DENTON — Most nonprofit organizations will agree that volunteers are an integral part of the important work they do in the community and every organization will tell you they have the best volunteers. But according to Amy Horne, director of Outreach and Partnerships at CASA of Caroline, “Our incredible volunteers truly are the backbone of our organization. We could not provide voices in court to children in foster care without them.”

In May, the organization welcomed two new volunteers who’ve made the commitment to advocate on a child’s behalf. In a still closed courtroom on May 3, Caroline Circuit Court Judge Jonathan Newell administered the CASA oath to Ashley Cox of Denton and Stacy Frank of Ridgely. Prior to their official swearing in, Newell noted the important role of a CASA volunteer, saying “the presence of a steady CASA volunteer provides something that we otherwise can’t guarantee in our system.”

He said, “It’s a very fulfilling job, although I’m sure at times frustrating and even heartbreaking, but it is very much appreciated.”

After the small ceremony, CASA Executive Director Shelly Kulp said, “We are grateful for the commitment Ashley and Stacy have made on behalf of children and youth in the Caroline County foster care system and welcome them as our county’s newest Court-Appointed Special Advocates.”

With the addition of these two women, CASA of Caroline now has 12 trained and active volunteers.

Kulp noted, “During the pandemic, we had 10 active volunteers who, in spite of court shutdowns, social distancing and CDC guidelines, were able to volunteer over 330 hours and drive over 2,500 miles to serve and protect the best interests of children and youth in Caroline County foster care.”

In honor and recognition of CASA of Caroline volunteers’ hard work and dedication throughout the pandemic, the Board of Directors and staff held an appreciation luncheon on Tuesday, May 11, outside at the Caroline Culinary Arts Center. Kulp thanked each volunteer for the compassion and commitment they demonstrated throughout the challenging logistics of a global pandemic.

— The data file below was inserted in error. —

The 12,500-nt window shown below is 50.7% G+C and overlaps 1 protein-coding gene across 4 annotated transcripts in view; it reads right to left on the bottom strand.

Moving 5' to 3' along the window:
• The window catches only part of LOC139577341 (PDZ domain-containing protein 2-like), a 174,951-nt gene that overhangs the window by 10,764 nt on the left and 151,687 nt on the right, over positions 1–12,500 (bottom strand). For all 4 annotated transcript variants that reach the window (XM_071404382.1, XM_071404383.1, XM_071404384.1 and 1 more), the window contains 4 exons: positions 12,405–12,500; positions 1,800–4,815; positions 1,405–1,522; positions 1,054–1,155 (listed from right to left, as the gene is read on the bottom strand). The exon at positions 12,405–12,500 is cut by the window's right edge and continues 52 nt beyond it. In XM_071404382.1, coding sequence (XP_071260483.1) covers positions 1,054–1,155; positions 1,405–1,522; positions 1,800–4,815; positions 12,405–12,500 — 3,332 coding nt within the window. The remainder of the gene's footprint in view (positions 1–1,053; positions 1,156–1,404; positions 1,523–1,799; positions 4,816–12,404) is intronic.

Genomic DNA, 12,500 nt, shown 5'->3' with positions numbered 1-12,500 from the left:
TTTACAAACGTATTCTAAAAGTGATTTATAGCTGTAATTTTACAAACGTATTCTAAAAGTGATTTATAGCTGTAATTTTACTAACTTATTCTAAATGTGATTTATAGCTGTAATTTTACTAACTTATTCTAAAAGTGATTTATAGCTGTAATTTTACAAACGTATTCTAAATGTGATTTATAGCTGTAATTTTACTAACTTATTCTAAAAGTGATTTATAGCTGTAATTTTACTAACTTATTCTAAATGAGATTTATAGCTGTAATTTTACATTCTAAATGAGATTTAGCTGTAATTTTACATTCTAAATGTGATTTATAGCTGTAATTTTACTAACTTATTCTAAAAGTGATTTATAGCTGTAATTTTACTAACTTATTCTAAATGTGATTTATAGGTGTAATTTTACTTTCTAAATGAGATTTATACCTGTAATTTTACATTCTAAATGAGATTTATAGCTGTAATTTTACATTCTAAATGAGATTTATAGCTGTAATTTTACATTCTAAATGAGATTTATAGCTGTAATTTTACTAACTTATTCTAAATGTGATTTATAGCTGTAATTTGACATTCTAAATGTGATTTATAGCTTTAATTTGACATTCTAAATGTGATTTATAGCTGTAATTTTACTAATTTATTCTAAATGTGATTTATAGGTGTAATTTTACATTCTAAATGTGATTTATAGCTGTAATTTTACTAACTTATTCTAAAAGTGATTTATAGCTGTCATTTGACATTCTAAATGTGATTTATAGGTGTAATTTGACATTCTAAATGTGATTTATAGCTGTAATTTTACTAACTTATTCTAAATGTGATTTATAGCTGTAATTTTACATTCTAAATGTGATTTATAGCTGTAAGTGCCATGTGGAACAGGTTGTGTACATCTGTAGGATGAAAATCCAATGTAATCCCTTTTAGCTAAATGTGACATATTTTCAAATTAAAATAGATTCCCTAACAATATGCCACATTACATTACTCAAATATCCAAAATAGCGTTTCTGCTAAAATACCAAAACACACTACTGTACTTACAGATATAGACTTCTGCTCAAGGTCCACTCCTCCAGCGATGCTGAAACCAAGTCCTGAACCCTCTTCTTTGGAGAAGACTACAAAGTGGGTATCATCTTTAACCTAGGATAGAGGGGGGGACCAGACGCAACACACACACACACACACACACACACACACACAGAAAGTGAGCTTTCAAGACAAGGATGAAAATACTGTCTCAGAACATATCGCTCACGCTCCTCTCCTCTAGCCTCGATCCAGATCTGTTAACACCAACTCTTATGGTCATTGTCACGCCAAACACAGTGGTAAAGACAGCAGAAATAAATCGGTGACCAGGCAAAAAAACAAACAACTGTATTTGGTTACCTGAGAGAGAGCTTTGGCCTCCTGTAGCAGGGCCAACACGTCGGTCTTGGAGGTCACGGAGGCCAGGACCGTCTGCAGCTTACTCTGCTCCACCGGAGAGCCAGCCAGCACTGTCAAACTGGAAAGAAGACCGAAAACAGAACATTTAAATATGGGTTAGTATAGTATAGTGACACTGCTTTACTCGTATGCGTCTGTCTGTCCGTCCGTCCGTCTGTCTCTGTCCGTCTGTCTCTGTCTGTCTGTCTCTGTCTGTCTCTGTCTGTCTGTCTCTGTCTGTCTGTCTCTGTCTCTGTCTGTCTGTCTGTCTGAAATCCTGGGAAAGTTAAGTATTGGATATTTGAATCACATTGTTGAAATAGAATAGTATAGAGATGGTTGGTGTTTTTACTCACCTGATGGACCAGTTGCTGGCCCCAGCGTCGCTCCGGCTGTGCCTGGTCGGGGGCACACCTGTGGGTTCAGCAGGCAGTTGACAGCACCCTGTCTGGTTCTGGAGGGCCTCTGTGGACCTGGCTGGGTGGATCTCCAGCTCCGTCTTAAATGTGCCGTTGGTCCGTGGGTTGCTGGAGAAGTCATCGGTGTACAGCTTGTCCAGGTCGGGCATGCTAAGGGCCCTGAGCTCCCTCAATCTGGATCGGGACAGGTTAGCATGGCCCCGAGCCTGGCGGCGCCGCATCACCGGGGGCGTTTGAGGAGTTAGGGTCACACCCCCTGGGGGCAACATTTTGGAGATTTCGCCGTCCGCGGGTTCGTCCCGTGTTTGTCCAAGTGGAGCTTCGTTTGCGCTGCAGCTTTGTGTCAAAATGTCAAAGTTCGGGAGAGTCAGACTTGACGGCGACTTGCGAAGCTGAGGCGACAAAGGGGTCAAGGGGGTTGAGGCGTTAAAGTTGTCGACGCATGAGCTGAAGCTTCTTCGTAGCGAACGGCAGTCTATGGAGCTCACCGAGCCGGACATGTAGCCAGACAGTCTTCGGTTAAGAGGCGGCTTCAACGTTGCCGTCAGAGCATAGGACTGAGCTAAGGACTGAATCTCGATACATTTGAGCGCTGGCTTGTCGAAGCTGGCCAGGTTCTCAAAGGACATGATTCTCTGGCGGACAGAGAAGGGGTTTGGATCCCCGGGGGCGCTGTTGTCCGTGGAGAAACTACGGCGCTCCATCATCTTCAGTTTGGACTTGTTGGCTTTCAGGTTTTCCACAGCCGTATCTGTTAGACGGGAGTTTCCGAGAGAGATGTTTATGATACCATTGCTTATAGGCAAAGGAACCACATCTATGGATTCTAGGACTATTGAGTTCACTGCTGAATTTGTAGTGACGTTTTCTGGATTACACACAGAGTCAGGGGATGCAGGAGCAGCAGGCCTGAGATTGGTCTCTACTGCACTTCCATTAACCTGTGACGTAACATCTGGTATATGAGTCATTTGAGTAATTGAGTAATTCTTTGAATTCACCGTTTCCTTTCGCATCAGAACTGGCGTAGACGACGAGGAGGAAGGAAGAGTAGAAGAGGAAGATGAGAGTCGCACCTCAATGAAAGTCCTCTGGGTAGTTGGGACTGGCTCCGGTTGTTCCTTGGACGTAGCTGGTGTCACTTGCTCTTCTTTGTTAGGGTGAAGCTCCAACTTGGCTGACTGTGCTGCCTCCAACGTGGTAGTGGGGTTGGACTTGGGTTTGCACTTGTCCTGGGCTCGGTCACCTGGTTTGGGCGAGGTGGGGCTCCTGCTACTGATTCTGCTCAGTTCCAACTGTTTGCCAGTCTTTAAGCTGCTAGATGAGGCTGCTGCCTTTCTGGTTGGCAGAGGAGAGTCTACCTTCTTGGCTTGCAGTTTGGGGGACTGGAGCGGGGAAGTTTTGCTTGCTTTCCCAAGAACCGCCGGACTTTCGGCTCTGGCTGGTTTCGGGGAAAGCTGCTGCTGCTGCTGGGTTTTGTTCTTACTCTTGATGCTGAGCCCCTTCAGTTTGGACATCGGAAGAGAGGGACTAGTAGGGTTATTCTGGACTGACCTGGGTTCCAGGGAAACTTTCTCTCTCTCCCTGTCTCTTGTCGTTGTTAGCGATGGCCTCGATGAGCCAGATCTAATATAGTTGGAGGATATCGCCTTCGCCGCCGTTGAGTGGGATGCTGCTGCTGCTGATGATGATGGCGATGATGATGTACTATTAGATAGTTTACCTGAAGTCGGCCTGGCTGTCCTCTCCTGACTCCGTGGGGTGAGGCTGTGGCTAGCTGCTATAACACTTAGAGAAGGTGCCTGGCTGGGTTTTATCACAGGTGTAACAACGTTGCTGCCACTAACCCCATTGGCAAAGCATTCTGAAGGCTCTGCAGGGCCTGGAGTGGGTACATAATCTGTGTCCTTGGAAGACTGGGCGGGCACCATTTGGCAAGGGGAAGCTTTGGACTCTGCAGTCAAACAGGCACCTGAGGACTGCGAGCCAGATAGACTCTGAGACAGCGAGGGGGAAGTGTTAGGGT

“You are the heart of what we do. Every child and youth in Caroline County deserves to live in a safe and stable home. You are part of the team that makes that happen for them. Your sacrifice and passion are demonstrated by the way you speak up for those who can’t speak for themselves,” Kulp said.

Bob Friday, president of the Board of Directors and one-time CASA volunteer advocate, also commended the volunteers for their efforts during such a challenging year.

“Your dedication to children in foster care this past year provided them with a sense of security, dependability, honesty and caring that is foreign to so many of them. Despite a global pandemic, each one of you made an indelible difference in the life of a child. For that, we thank you,” Friday said.

Each volunteer was presented with a copy of “Three Little Words,” the memoir of a girl who spent nine difficult years in the foster care system and eventually discovered her own voice.

CASA volunteers are people from all walks of life who have been rigorously screened and trained. Each volunteer receives 30 hours of pre-service training, with an additional 12 hours of continued education annually.

A CASA volunteer is a sworn officer of the court who provides the judge or magistrate with the information needed to make well-informed decisions and help ensure positive outcomes for children and youth in foster care. These superheroes not only advocate for the children within the court, child welfare and school systems, but also form relationships with them that last for years. They take the time to get to know the child at the heart of each case. They also work in partnership with legal and child welfare professionals, educators and service providers to ensure the child has what is needed to heal and thrive.

A child in foster care may have faced physical, psychological and/or emotional trauma along with long periods of uncertainty in the foster care system. But having a caring, consistent adult – someone who listens, checks in and puts the child’s best interest before all others’ – can make all the difference. It can “Change a Child’s Story.”

Do you want to make a difference and “Change a Child’s Story”? CASA is currently recruiting for the next training class, scheduled to begin in September. For more information or to fill-out an application, visit www.carolinecasa.org or call Shelly Kulp at 410-479-8301.

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